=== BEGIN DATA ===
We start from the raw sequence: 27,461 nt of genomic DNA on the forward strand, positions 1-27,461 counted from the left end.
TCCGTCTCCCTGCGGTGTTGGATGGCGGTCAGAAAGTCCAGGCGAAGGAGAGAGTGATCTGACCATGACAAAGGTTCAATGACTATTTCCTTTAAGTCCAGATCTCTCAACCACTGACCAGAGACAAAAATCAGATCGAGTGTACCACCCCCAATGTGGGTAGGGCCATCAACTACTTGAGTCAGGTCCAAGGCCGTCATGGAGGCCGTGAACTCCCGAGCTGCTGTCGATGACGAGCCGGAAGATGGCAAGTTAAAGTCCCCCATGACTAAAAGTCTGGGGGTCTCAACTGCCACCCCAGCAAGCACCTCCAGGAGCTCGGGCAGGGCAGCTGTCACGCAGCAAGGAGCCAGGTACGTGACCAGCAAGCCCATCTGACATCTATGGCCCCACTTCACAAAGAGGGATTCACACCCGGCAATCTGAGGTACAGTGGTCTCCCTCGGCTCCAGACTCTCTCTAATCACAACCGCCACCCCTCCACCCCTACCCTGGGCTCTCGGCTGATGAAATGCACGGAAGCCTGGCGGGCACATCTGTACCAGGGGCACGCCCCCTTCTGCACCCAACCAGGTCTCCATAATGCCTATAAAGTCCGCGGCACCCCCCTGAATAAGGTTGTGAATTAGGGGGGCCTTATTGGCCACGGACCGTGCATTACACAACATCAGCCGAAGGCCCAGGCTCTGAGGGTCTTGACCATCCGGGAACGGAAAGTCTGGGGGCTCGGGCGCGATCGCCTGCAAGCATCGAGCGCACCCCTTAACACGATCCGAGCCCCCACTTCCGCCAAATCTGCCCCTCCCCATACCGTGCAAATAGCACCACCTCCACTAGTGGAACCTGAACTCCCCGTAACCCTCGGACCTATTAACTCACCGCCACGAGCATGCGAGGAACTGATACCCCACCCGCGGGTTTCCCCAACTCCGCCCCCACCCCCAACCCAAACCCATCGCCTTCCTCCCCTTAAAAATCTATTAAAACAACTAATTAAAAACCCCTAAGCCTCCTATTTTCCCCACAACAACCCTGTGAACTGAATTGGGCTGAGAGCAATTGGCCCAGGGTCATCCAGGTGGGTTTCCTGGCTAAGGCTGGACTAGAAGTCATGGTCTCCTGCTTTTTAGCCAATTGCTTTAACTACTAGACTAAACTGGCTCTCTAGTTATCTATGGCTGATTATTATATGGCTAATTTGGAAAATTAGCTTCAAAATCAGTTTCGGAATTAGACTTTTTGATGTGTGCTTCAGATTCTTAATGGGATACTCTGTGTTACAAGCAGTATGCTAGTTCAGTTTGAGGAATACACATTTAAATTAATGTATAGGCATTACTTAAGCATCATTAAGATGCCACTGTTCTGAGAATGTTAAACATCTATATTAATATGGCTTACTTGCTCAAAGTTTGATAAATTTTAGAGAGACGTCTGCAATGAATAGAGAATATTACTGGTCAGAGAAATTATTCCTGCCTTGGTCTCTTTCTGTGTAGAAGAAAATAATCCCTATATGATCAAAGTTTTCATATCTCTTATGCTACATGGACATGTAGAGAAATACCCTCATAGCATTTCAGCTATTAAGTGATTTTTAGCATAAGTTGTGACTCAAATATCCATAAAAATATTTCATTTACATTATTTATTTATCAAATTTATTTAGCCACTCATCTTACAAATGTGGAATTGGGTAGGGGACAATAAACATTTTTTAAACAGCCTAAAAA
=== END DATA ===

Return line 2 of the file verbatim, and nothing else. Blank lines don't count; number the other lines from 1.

TCCGTCTCCCTGCGGTGTTGGATGGCGGTCAGAAAGTCCAGGCGAAGGAGAGAGTGATCTGACCATGACAAAGGTTCAATGACTATTTCCTTTAAGTCCAGATCTCTCAACCACTGACCAGAGACAAAAATCAGATCGAGTGTACCACCCCCAATGTGGGTAGGGCCATCAACTACTTGAGTCAGGTCCAAGGCCGTCATGGAGGCCGTGAACTCCCGAGCTGCTGTCGATGACGAGCCGGAAGATGGCAAGTTAAAGTCCCCCATGACTAAAAGTCTGGGGGTCTCAACTGCCACCCCAGCAAGCACCTCCAGGAGCTCGGGCAGGGCAGCTGTCACGCAGCAAGGAGCCAGGTACGTGACCAGCAAGCCCATCTGACATCTATGGCCCCACTTCACAAAGAGGGATTCACACCCGGCAATCTGAGGTACAGTGGTCTCCCTCGGCTCCAGACTCTCTCTAATCACAACCGCCACCCCTCCACCCCTACCCTGGGCTCTCGGCTGATGAAATGCACGGAAGCCTGGCGGGCACATCTGTACCAGGGGCACGCCCCCTTCTGCACCCAACCAGGTCTCCATAATGCCTATAAAGTCCGCGGCACCCCCCTGAATAAGGTTGTGAATTAGGGGGGCCTTATTGGCCACGGACCGTGCATTACACAACATCAGCCGAAGGCCCAGGCTCTGAGGGTCTTGACCATCCGGGAACGGAAAGTCTGGGGGCTCGGGCGCGATCGCCTGCAAGCATCGAGCGCACCCCTTAACACGATCCGAGCCCCCACTTCCGCCAAATCTGCCCCTCCCCATACCGTGCAAATAGCACCACCTCCACTAGTGGAACCTGAACTCCCCGTAACCCTCGGACCTATTAACTCACCGCCACGAGCATGCGAGGAACTGATACCCCACCCGCGGGTTTCCCCAACTCCGCCCCCACCCCCAACCCAAACCCATCGCCTTCCTCCCCTTAAAAATCTATTAAAACAACTAATTAAAAACCCCTAAGCCTCCTATTTTCCCCACAACAACCCTGTGAACTGAATTGGGCTGAGAGCAATTGGCCCAGGGTCATCCAGGTGGGTTTCCTGGCTAAGGCTGGACTAGAAGTCATGGTCTCCTGCTTTTTAGCCAATTGCTTTAACTACTAGACTAAACTGGCTCTCTAGTTATCTATGGCTGATTATTATATGGCTAATTTGGAAAATTAGCTTCAAAATCAGTTTCGGAATTAGACTTTTTGATGTGTGCTTCAGATTCTTAATGGGATACTCTGTGTTACAAGCAGTATGCTAGTTCAGTTTGAGGAATACACATTTAAATTAATGTATAGGCATTACTTAAGCATCATTAAGATGCCACTGTTCTGAGAATGTTAAACATCTATATTAATATGGCTTACTTGCTCAAAGTTTGATAAATTTTAGAGAGACGTCTGCAATGAATAGAGAATATTACTGGTCAGAGAAATTATTCCTGCCTTGGTCTCTTTCTGTGTAGAAGAAAATAATCCCTATATGATCAAAGTTTTCATATCTCTTATGCTACATGGACATGTAGAGAAATACCCTCATAGCATTTCAGCTATTAAGTGATTTTTAGCATAAGTTGTGACTCAAATATCCATAAAAATATTTCATTTACATTATTTATTTATCAAATTTATTTAGCCACTCATCTTACAAATGTGGAATTGGGTAGGGGACAATAAACATTTTTTAAACAGCCTAAAAA